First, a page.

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Old 01-28-2008, 02:09 PM   #1
taylorkh
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Registered: Jul 2006
Location: North Carolina
Distribution: CentOS 6 on my desktop, Ubuntu 12.04 LTS on my server, Ubuntu 12.04 on my netbook and the wife's PC
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Backup/restore and/or cloning of a hard drive Ubuntu 7.10


I have 7.10 installed and working to my liking. So now it is time to make a backup. For my first try I used Norton Ghost 8 and made a complete hard drive image. I restored it to a like model drive. It does not boot - Grub error 15.

So I am thinking that the MBR is hosed and perhaps Ubuntu installs Grub there - it did not give me a choice. With Fedora I always installed Grub on /dev/sda1. I copied the MBR from the first drive to the second thusly:

from the original drive...
dd if=/dev/sda of=/media/myusbdrive/backup.mbr count=1 bs=512

to the new drive...
dd if=/media/myusbdrive/backup.mbr of=/dev/sda count=1 bs=512

Still no luck. I tried backing up and restoring the partitions using g4l which I have used successfully with Fedora (providing I do no use LVMs). Still no success.

I installed Ubuntu 7.10 from scratch on the new drive. I then restored the g4l images of the partitions. Now I can boot however I am told "...your home directory is /home/ken... it is not present..." I looked at the drive from the live CD and the directory and files are present.

Which gets me to I think the root cause (pardon the pun). I looked at the fstab file and the partitions are identified with UUIDs. They are of course different on the new drive after the format/install although I am not sure why the initial Ghost copy did not set them the same as the originals??? So My next step will be to edit the fstab values to match the values on the disk. I believe I can determine these with ls -l /dev/sda -by-uuid.

Here is my unresolved question... Where are the UUIDs stored by Grub? and how can I edit them when Grub will not boot? I believe that is why my first attempt at cloning did not work.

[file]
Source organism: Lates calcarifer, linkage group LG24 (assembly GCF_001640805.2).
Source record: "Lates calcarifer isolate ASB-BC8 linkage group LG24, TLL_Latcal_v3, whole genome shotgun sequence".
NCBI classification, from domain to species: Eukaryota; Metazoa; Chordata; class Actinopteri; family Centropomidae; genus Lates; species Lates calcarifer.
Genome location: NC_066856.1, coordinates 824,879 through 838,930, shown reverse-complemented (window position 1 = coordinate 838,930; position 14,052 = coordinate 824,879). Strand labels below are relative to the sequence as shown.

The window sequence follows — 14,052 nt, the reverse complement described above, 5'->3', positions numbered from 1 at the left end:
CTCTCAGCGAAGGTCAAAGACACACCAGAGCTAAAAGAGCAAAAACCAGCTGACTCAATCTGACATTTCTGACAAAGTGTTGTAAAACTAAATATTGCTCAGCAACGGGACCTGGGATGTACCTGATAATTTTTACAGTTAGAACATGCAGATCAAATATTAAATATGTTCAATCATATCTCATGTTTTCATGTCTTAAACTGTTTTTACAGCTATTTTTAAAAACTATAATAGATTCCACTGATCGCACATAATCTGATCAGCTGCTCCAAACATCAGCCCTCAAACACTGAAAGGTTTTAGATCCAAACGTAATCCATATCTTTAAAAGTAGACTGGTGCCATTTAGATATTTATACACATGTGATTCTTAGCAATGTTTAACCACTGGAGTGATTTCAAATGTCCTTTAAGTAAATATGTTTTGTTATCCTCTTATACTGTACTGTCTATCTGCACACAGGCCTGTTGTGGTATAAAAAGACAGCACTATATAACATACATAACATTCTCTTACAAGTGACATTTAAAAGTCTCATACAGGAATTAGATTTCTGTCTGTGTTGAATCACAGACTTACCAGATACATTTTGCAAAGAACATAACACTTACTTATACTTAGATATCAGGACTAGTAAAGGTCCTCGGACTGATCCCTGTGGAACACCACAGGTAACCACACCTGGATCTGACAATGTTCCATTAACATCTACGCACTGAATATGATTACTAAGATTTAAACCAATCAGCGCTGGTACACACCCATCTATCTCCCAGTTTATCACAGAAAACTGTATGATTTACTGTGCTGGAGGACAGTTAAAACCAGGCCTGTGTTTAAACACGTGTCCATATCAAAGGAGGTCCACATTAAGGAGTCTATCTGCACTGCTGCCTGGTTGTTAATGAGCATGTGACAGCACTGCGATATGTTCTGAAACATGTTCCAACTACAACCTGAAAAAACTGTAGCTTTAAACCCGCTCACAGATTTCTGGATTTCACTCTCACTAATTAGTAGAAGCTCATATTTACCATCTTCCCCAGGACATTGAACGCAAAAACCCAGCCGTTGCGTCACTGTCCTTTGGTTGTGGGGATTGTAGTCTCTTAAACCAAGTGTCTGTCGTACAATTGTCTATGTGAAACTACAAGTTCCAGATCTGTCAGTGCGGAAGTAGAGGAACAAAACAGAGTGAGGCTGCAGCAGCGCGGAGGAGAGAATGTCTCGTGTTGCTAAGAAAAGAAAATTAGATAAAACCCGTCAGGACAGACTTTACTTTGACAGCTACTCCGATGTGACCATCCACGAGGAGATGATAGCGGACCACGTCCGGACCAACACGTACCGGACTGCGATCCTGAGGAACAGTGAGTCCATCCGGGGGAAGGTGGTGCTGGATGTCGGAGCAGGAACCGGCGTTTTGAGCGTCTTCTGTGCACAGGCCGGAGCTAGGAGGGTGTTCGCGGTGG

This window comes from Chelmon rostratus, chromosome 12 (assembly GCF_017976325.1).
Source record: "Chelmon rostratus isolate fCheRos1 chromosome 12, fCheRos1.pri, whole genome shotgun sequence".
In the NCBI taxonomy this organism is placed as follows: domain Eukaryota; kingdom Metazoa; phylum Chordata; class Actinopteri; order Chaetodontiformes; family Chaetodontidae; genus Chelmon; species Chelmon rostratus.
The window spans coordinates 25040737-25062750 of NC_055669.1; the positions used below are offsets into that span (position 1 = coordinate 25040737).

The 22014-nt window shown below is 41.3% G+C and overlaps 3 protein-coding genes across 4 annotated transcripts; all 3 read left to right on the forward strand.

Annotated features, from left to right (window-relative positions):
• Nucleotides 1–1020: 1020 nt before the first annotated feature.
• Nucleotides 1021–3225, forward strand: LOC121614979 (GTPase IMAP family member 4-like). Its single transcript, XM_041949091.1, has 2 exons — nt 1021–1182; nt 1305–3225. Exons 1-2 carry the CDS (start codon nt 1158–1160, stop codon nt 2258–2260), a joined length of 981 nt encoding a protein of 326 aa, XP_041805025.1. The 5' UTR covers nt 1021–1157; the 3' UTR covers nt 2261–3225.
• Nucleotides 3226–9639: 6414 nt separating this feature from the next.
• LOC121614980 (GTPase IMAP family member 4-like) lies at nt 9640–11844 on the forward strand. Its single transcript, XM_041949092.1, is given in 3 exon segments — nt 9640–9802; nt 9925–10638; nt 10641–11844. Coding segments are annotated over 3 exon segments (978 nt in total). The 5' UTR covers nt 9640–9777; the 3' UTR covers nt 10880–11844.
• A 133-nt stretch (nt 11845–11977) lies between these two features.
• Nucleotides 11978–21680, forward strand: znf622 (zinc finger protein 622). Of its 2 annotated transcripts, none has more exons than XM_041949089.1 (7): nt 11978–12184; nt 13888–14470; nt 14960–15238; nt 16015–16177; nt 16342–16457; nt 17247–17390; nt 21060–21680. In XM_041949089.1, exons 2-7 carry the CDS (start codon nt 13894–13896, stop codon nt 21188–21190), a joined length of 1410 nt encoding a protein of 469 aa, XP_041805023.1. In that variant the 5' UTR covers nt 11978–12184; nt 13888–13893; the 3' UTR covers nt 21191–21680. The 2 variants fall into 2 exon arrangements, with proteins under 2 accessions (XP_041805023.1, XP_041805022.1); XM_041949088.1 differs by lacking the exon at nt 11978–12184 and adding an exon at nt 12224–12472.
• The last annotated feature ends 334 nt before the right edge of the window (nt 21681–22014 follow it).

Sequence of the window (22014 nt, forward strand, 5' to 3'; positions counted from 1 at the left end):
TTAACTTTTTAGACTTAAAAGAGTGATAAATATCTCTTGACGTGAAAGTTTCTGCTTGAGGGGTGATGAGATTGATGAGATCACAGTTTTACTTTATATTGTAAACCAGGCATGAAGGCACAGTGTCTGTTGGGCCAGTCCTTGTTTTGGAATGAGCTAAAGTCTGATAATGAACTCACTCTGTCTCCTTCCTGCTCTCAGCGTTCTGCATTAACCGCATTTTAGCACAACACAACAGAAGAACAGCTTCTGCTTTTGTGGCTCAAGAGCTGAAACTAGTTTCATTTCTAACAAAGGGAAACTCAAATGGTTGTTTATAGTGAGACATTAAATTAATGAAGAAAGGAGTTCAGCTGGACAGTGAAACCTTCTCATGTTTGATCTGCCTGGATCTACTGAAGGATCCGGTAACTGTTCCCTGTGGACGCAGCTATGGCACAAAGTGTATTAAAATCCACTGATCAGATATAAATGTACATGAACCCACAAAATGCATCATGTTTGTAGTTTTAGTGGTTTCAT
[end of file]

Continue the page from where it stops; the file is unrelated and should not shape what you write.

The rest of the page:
So now my plan of attack is:

1 - take the dog for our afternoon walk
2 - shut down windoze and pull the windoze drive tray
3 - install my "new" Ubuntu drive
4 - boot from the live CD
5 - make the fstab changes as discussed above

Later,

Ken

p.s. I think a Microsloth refuge must be working on Linux now. Smacks of Windoze SIDs. Is there a UUID changer for Linux similar to the SID Walker from Symantec???
 
Old 01-28-2008, 07:13 PM   #2
Simon Bridge
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Location: Waiheke NZ
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Use free software - rsync say - to handle backups.
http://www.sanitarium.net/golug/rsync_backups.html
http://www.mikerubel.org/computers/rsync_snapshots/

http://www.informationweek.com/softw...urce/171200965

Grub Error 15 : "Error while parsing number"
This error is returned if GRUB was expecting to read a number and encountered bad data.
http://www.linuxquestions.org/questi...ror-15-431469/
... of course - changed UUIDs will do this too. AFAIK: UUIDs are stored on the drive. This means that dd method should preserve these.
http://ubuntuforums.org/showthread.php?t=599599

Have you tried simply:

dd in=/dev/sda of=/media/clone.img
dd in=/media/clone.img of=/dev/sda

You will only have a problem with fstab, so the easy workaround is to not use uuids in fstab.